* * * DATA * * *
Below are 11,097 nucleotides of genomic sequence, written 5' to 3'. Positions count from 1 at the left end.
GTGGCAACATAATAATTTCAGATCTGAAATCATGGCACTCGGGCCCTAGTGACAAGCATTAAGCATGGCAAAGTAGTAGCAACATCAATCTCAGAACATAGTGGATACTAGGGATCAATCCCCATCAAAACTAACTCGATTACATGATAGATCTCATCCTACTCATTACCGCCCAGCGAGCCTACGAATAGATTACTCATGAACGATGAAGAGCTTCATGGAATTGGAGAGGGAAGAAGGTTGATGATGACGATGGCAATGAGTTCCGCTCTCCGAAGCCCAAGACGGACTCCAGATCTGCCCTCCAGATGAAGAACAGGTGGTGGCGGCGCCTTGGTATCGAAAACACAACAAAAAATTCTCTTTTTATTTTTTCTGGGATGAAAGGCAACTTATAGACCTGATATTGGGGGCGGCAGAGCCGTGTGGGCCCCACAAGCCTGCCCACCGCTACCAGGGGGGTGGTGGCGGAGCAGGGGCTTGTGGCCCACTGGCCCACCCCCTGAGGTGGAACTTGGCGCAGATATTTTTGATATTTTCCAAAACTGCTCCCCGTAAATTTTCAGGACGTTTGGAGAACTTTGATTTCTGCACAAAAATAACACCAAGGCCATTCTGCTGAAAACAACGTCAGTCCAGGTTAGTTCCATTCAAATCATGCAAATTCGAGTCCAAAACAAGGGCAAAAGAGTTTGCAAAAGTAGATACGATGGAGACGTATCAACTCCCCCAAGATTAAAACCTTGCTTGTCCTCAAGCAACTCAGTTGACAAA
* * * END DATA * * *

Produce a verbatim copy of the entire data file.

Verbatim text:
Below are 11,097 nucleotides of genomic sequence, written 5' to 3'. Positions count from 1 at the left end.
GTGGCAACATAATAATTTCAGATCTGAAATCATGGCACTCGGGCCCTAGTGACAAGCATTAAGCATGGCAAAGTAGTAGCAACATCAATCTCAGAACATAGTGGATACTAGGGATCAATCCCCATCAAAACTAACTCGATTACATGATAGATCTCATCCTACTCATTACCGCCCAGCGAGCCTACGAATAGATTACTCATGAACGATGAAGAGCTTCATGGAATTGGAGAGGGAAGAAGGTTGATGATGACGATGGCAATGAGTTCCGCTCTCCGAAGCCCAAGACGGACTCCAGATCTGCCCTCCAGATGAAGAACAGGTGGTGGCGGCGCCTTGGTATCGAAAACACAACAAAAAATTCTCTTTTTATTTTTTCTGGGATGAAAGGCAACTTATAGACCTGATATTGGGGGCGGCAGAGCCGTGTGGGCCCCACAAGCCTGCCCACCGCTACCAGGGGGGTGGTGGCGGAGCAGGGGCTTGTGGCCCACTGGCCCACCCCCTGAGGTGGAACTTGGCGCAGATATTTTTGATATTTTCCAAAACTGCTCCCCGTAAATTTTCAGGACGTTTGGAGAACTTTGATTTCTGCACAAAAATAACACCAAGGCCATTCTGCTGAAAACAACGTCAGTCCAGGTTAGTTCCATTCAAATCATGCAAATTCGAGTCCAAAACAAGGGCAAAAGAGTTTGCAAAAGTAGATACGATGGAGACGTATCAACTCCCCCAAGATTAAAACCTTGCTTGTCCTCAAGCAACTCAGTTGACAAA